Cloud owns a sword, had a traumatic childhood with Sephiroth and Zack, and weilds a huge blade (whose name I can't even remember anymore).



Oh yeah, and he nearly screwed Aeris and most likely screwed Tifa, the only two playable females in FFVII.



Oh, did I mention that he wanted to kill Sephiroth because of his demented love for all children of Jenova? (Yeah, it wasn't a demented love, but by the end of FFVII I wanted to puke so much because of the attention the whole Cloud-Sephiroth love triangle was getting. It was insufferable. It was an insult to the relationship between Guts and Griffith. And Sephiroth never even fuckin spoke. At least, not enough to matter).



Let's get down to business. All you CGI kids are FUCKING SPOILED BRATS THAT CAN'T HANDLE A GOOD STORY THAT DIDN'T DELIVER ANYTHING VISUALLY BEAUTIFUL ENOUGH TO KICK SPIDERMAN 3'S ASS. Funny thing, I meant every word. I hardly even play CGI games anymore. I quit at Divine Divinity (do you kids even KNOW the game?). I'd still occasionally play Grand Theft Auto, and I'd like to try Baldur's Gate and even Neverwinter Nights, but that's not because its 3D. I'd play it because it was based on a really good RPG that I happened to play once before.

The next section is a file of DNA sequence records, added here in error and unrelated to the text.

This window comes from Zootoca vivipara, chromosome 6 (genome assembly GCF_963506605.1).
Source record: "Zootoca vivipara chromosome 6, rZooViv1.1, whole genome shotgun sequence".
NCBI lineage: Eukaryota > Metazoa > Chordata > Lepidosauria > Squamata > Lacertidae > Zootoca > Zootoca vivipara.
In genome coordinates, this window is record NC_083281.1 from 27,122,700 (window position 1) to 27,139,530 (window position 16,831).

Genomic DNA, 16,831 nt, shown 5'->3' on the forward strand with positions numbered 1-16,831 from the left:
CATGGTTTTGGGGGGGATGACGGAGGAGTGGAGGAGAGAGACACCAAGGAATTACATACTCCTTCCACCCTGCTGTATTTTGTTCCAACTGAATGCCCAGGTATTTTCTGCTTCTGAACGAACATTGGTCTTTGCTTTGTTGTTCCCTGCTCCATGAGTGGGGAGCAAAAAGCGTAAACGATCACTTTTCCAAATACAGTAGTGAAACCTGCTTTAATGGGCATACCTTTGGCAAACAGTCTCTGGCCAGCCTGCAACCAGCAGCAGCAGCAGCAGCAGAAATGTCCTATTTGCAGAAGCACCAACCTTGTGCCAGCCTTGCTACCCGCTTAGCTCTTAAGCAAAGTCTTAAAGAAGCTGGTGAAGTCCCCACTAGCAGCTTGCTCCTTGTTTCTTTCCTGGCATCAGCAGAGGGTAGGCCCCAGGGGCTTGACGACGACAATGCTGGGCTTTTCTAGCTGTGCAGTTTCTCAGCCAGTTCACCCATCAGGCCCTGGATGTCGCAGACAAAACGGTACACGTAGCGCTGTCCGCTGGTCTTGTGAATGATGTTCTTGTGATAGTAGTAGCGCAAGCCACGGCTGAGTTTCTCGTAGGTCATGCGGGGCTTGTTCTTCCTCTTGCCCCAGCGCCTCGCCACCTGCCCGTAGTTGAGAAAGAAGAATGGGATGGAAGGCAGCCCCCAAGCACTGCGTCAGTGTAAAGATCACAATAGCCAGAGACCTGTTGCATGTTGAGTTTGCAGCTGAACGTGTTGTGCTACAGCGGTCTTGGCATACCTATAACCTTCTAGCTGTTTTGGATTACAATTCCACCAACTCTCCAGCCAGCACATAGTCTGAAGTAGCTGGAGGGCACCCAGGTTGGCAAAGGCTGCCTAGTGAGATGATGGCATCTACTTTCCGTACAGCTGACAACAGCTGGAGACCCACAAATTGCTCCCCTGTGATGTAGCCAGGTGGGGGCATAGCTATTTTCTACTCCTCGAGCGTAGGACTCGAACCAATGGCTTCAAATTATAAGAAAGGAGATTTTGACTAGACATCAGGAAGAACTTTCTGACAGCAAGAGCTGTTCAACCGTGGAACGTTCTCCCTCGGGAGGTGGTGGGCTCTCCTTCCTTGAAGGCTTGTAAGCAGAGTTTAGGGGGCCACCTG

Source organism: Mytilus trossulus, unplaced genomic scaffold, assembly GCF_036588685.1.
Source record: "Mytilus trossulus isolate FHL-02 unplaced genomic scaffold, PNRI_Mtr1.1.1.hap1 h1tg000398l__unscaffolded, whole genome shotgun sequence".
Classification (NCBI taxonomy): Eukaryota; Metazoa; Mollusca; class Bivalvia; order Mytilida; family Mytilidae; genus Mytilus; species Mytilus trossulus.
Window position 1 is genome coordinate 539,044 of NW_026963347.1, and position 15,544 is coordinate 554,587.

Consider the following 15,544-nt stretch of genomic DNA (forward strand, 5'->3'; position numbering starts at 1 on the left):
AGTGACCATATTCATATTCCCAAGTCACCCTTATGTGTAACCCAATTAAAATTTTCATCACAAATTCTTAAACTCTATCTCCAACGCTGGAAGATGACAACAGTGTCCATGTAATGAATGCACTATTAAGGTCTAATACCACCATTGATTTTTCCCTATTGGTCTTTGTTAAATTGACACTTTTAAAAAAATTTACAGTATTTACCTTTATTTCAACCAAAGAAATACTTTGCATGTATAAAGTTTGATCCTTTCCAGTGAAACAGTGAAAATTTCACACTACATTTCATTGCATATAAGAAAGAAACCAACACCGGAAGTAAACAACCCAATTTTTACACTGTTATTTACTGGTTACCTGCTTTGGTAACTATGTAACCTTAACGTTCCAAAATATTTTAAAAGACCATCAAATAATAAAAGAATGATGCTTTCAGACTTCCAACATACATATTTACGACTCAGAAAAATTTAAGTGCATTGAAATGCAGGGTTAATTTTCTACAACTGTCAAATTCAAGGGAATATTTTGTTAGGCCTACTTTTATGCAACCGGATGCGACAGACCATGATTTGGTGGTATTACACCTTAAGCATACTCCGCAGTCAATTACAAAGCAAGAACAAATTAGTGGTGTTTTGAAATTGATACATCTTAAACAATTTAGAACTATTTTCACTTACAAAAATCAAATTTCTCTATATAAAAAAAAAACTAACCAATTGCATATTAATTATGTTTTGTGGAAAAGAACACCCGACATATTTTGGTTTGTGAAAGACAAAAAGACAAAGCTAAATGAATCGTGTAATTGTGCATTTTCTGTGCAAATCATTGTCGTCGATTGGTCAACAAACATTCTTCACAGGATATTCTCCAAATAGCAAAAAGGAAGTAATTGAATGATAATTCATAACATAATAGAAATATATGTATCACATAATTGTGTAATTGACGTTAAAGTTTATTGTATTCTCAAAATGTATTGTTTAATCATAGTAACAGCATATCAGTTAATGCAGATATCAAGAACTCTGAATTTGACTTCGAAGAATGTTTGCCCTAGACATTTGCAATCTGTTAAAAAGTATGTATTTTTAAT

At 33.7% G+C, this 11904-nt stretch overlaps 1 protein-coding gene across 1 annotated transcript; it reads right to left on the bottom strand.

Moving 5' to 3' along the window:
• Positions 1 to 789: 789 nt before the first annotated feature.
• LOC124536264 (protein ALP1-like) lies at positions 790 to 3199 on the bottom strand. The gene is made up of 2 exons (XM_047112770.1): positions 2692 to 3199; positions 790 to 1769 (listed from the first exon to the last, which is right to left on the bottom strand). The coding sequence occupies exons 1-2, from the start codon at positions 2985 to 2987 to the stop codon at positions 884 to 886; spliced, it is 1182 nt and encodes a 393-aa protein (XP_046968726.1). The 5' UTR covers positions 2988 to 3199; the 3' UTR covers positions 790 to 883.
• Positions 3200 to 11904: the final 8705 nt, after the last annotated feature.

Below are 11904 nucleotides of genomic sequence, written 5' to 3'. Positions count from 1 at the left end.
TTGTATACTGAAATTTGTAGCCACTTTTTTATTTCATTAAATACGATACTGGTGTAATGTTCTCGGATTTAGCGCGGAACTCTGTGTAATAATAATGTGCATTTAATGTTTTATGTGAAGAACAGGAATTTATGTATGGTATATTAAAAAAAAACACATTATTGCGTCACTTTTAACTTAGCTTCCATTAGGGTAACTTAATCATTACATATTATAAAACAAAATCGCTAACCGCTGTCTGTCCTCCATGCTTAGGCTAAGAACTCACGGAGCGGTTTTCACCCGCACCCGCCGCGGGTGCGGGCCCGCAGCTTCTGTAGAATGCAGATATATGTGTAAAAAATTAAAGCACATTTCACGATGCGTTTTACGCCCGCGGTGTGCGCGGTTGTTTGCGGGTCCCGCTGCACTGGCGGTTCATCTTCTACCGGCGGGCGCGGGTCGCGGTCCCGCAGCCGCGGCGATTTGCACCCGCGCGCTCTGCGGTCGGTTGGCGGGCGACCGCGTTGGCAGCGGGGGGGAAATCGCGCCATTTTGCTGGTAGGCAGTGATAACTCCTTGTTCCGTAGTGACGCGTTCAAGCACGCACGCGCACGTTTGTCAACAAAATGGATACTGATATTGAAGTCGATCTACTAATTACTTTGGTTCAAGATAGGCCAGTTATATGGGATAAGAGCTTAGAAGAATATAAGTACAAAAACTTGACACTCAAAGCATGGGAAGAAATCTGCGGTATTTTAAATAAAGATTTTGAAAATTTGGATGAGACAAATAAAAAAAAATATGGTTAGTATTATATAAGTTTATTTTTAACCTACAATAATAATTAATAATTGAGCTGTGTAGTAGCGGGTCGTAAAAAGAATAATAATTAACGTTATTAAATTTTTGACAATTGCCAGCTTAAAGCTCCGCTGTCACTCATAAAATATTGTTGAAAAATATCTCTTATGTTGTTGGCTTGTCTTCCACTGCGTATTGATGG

And also because Baldur's Gate has a character named Boo. Who is a hamster.



My point is, half of the CGI games you have out in the market are technically eyecandy games that cater to people who hardly even think when it comes to the difference between a right mouse button click and a left mouse button click in Half Life. Hell, you can reprogram the controls. Why not make it that you can go berserk and still have good results?



Fucking spoiled kids.



FF VI features a game that has an operatic theme, a stat character development that you can actually develop to level 99 (yes, I've done it for every character in FF VI, and actually enjoyed the experience no matter how tedious it eventually became), a character story development that, whichever ending you end up with, won't leave you with a question going somewhere along the lines of "So what good was so-and-so for in the game?"



I personally think that good RPGS died with FFVI and Chrono Trigger. Chrono Cross was good as a game, but there wasn't enough character development to make it worth finishing the game twice or thrice. I enjoyed Saga Frontier II because of the way the game generally played, and also because the story spanned literal generations as far as the story was concerned (you had characters that died, thus destroying the "level up" sickness that most roleplayers are rife with). I enjoyed FF Tactis (both versions) and Front Mission, as well as Zone of the Enders: Fist of Mars because of the gameplay (ZOE would have been horrible without the gameplay). I played Boktai because it was a good Zelda successor.